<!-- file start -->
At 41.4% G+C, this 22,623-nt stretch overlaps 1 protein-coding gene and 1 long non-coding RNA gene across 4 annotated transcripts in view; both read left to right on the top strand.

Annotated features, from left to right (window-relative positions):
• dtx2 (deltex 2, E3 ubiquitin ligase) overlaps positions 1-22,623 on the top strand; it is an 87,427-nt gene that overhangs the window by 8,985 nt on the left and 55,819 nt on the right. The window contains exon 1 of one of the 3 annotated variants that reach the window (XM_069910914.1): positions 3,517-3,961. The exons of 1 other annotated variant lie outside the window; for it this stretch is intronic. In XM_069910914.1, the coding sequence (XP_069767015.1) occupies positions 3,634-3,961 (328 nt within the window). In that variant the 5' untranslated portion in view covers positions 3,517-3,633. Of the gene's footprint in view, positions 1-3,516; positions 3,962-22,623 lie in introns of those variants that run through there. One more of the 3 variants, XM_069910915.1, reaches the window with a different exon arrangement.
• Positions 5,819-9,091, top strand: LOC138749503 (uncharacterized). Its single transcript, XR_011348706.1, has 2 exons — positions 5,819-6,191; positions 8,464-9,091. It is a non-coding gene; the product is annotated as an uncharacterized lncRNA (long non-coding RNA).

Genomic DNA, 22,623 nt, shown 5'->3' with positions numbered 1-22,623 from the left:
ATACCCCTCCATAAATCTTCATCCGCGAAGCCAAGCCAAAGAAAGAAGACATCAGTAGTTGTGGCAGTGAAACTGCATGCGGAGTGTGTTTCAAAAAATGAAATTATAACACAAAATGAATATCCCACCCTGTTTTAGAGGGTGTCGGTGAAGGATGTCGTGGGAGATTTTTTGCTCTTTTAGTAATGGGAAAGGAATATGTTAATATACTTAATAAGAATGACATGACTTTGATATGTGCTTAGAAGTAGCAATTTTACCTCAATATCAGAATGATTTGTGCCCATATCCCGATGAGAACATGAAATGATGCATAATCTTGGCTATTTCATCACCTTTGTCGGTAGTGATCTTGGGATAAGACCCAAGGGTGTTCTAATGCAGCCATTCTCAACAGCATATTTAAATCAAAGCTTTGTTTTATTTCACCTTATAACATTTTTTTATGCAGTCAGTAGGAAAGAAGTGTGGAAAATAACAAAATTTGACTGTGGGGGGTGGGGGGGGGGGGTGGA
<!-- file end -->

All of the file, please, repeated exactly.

At 41.4% G+C, this 22,623-nt stretch overlaps 1 protein-coding gene and 1 long non-coding RNA gene across 4 annotated transcripts in view; both read left to right on the top strand.

Annotated features, from left to right (window-relative positions):
• dtx2 (deltex 2, E3 ubiquitin ligase) overlaps positions 1-22,623 on the top strand; it is an 87,427-nt gene that overhangs the window by 8,985 nt on the left and 55,819 nt on the right. The window contains exon 1 of one of the 3 annotated variants that reach the window (XM_069910914.1): positions 3,517-3,961. The exons of 1 other annotated variant lie outside the window; for it this stretch is intronic. In XM_069910914.1, the coding sequence (XP_069767015.1) occupies positions 3,634-3,961 (328 nt within the window). In that variant the 5' untranslated portion in view covers positions 3,517-3,633. Of the gene's footprint in view, positions 1-3,516; positions 3,962-22,623 lie in introns of those variants that run through there. One more of the 3 variants, XM_069910915.1, reaches the window with a different exon arrangement.
• Positions 5,819-9,091, top strand: LOC138749503 (uncharacterized). Its single transcript, XR_011348706.1, has 2 exons — positions 5,819-6,191; positions 8,464-9,091. It is a non-coding gene; the product is annotated as an uncharacterized lncRNA (long non-coding RNA).

Genomic DNA, 22,623 nt, shown 5'->3' with positions numbered 1-22,623 from the left:
ATACCCCTCCATAAATCTTCATCCGCGAAGCCAAGCCAAAGAAAGAAGACATCAGTAGTTGTGGCAGTGAAACTGCATGCGGAGTGTGTTTCAAAAAATGAAATTATAACACAAAATGAATATCCCACCCTGTTTTAGAGGGTGTCGGTGAAGGATGTCGTGGGAGATTTTTTGCTCTTTTAGTAATGGGAAAGGAATATGTTAATATACTTAATAAGAATGACATGACTTTGATATGTGCTTAGAAGTAGCAATTTTACCTCAATATCAGAATGATTTGTGCCCATATCCCGATGAGAACATGAAATGATGCATAATCTTGGCTATTTCATCACCTTTGTCGGTAGTGATCTTGGGATAAGACCCAAGGGTGTTCTAATGCAGCCATTCTCAACAGCATATTTAAATCAAAGCTTTGTTTTATTTCACCTTATAACATTTTTTTATGCAGTCAGTAGGAAAGAAGTGTGGAAAATAACAAAATTTGACTGTGGGGGGTGGGGGGGGGGGGTGGA